Ten Reasons Your Branding is No Good

In Business, Design, Tips

Your brand is no good if:

  1. You have no colors or fonts associated with your business: Yes, it’s important that your logo can be printed and read in black and white.  No, you should not just use plain black text as a logo.
  2. You don’t have a website: It’s 2010 – if you don’t have a website, you’re missing out on huge numbers of potential clients and customers.  Websites provide a dynamic means of informing, involving, and communicating with your customers… not to mention a fantastic return on your investment if it’s created and maintained in the proper way.
  3. Your colors, logo, fonts, and ‘feel’ aren’t maintained throughout all of your promotional materials: You should be using the same look on your website, business cards, letterhead, envelopes, fliers, postcards, etc.  When a new lead refers to that business card you handed her, she should instantly recognize the postcard you sent a couple of weeks ago, your business’ website, and (because you’ll land that deal with all of this good branding) the invoice you’ll send out.
  4. Your logo designer didn’t give you either the vector files or multiple file sizes of your newly designed logo: Whether it’s on your website, your business cards, or a newsletter, your logo should always appear crisp and clear.  If you don’t have the vector files or multiple file sizes of your logo, talk to your designer ASAP–these files will prevent you from having to resize (and subsequently distort) your logo.
  5. You’re not using a custom background on Twitter or a custom tab on your Facebook page: Take advantage of the fact that Twitter allows you to use a custom background for your business’ profile and Facebook lets you create a custom tab on your business’ Facebook page.  Talk to your designer and have them create a Twitter background with your business’ contact information on it and a Facebook tab that includes special information, details, and messages.
  6. Your logo looks like another company’s logo: This one is fairly self explanatory — use your logo to your advantage… If you can create a lasting impression in potential clients and customers when they see your logo, there’s a better chance they’ll be more open to talking with you the next time they see your logo or branding (whether that be on a social networking site, your brick and mortar location, or your website).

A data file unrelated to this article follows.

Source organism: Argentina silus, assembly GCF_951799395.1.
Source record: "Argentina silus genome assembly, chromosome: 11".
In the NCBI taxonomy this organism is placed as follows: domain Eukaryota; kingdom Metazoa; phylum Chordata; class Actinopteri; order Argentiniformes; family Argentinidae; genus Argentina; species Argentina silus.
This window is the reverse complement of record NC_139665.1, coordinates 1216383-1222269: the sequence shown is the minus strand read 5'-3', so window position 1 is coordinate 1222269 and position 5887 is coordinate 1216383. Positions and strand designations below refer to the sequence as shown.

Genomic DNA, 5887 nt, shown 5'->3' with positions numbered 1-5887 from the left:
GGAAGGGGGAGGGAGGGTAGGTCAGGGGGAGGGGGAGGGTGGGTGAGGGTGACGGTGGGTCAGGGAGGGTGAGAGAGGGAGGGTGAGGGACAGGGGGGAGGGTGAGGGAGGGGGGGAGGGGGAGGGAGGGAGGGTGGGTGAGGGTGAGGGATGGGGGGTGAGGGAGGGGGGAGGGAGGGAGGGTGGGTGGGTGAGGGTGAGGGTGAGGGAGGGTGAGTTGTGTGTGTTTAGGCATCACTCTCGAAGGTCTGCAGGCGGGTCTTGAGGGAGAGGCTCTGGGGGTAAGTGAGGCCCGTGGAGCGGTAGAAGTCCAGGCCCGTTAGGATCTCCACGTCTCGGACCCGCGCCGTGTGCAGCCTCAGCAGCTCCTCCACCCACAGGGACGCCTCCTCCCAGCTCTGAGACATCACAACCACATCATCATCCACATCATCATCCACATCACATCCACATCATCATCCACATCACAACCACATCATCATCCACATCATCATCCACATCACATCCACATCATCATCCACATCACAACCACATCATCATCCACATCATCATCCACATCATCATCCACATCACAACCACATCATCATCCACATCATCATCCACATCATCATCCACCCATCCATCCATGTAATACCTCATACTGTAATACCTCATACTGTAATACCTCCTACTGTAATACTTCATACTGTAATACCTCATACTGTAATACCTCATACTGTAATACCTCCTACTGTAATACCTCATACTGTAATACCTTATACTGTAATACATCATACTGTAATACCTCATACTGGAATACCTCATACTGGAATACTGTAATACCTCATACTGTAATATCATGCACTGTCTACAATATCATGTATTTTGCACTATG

7. Your colors clash: If your colors are Christmas red and green, royal blue and red, magenta and and orange, etc., rethink your color strategy.  If no one can read the name of your business, how likely are they to remember it?
  8. Your colors are not industry-appropriate: Medical websites use blue, toy websites use primary colors, artists’ websites use black and white.  Your designers should know the effects that certain colors have on buyers (because they do.  See: http://blog.kissmetrics.com/color-psychology/)
  9. Your branding looks outdated: You don’t need to completely rebrand your business every ten years (in fact, you shouldn’t!) but you do need to ‘revamp’ it a bit every now and then.  Just like Jack in the Box, UPS, and Pepsi realized (see: http://designreviver.com/inspiration/20-great-and-20-not-so-great-logo-redesigns/), times change and so should your brand.
  10. You have a business but you don’t actually have a brand: You don’t need to spend outrageous amounts of money or invest large amounts of time into coming up with good branding.  Ask yourself what type of ‘persona’ or ‘mood’ your business has and what types of colors and emotions are typical in your industry – then go to your designer and talk about taking the first steps to developing your brand.  Spread your new brand throughout your website, business cards, office walls, and pamphlets.
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